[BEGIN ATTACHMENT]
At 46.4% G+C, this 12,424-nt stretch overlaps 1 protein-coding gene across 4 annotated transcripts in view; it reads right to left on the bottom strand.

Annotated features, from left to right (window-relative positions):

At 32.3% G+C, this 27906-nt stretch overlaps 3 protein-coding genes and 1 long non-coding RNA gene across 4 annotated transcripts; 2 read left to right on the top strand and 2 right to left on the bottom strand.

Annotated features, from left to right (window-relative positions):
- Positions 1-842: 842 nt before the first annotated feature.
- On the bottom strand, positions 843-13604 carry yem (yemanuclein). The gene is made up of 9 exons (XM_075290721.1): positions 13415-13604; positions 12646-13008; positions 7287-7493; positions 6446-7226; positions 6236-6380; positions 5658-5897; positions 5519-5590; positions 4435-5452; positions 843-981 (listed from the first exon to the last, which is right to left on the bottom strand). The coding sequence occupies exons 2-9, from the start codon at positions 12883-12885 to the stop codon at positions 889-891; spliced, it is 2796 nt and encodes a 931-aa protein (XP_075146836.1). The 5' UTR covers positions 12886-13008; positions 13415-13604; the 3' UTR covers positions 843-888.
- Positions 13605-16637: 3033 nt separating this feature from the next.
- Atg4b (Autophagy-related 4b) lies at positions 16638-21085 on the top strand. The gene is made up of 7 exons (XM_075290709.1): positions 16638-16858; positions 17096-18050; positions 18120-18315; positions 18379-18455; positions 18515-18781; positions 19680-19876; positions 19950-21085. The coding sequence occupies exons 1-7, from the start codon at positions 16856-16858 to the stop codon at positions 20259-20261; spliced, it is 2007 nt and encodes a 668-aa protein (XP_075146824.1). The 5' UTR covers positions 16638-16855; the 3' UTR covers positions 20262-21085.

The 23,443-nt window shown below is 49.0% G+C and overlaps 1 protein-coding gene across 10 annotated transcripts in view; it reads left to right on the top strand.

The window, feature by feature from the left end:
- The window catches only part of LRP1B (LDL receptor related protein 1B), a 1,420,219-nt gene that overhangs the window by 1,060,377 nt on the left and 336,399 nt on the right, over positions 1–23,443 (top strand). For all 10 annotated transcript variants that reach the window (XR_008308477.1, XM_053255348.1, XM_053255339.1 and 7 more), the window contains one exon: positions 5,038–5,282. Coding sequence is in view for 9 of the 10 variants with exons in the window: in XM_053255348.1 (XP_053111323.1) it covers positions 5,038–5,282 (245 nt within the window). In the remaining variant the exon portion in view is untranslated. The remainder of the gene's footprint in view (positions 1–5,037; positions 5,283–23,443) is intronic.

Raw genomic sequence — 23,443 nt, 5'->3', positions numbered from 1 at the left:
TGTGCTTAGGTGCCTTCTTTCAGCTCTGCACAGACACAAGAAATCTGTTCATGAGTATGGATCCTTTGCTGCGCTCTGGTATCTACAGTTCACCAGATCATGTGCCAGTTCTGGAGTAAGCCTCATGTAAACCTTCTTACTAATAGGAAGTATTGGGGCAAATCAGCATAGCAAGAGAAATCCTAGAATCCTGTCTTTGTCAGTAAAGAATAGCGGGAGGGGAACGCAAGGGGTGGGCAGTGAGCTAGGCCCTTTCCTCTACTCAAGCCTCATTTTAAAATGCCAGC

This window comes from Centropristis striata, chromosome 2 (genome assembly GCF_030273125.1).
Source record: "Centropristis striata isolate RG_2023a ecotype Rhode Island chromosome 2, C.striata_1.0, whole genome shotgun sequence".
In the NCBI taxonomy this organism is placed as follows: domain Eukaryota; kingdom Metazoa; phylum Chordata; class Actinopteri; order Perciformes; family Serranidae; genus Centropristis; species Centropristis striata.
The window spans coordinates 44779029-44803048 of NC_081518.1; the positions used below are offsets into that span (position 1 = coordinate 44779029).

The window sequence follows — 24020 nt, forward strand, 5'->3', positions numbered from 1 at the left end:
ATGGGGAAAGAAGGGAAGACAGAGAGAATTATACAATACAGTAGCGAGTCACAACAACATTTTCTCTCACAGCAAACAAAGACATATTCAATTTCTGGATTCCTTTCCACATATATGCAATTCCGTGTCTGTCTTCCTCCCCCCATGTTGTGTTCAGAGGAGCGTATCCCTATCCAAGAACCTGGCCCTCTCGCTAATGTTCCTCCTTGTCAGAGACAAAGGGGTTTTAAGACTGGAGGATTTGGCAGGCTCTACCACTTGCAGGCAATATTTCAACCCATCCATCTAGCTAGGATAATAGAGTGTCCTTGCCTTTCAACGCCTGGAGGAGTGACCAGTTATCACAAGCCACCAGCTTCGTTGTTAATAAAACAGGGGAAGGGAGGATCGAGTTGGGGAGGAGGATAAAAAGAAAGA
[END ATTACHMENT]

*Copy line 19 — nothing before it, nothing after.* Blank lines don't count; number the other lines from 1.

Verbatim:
ATGGGGAAAGAAGGGAAGACAGAGAGAATTATACAATACAGTAGCGAGTCACAACAACATTTTCTCTCACAGCAAACAAAGACATATTCAATTTCTGGATTCCTTTCCACATATATGCAATTCCGTGTCTGTCTTCCTCCCCCCATGTTGTGTTCAGAGGAGCGTATCCCTATCCAAGAACCTGGCCCTCTCGCTAATGTTCCTCCTTGTCAGAGACAAAGGGGTTTTAAGACTGGAGGATTTGGCAGGCTCTACCACTTGCAGGCAATATTTCAACCCATCCATCTAGCTAGGATAATAGAGTGTCCTTGCCTTTCAACGCCTGGAGGAGTGACCAGTTATCACAAGCCACCAGCTTCGTTGTTAATAAAACAGGGGAAGGGAGGATCGAGTTGGGGAGGAGGATAAAAAGAAAGA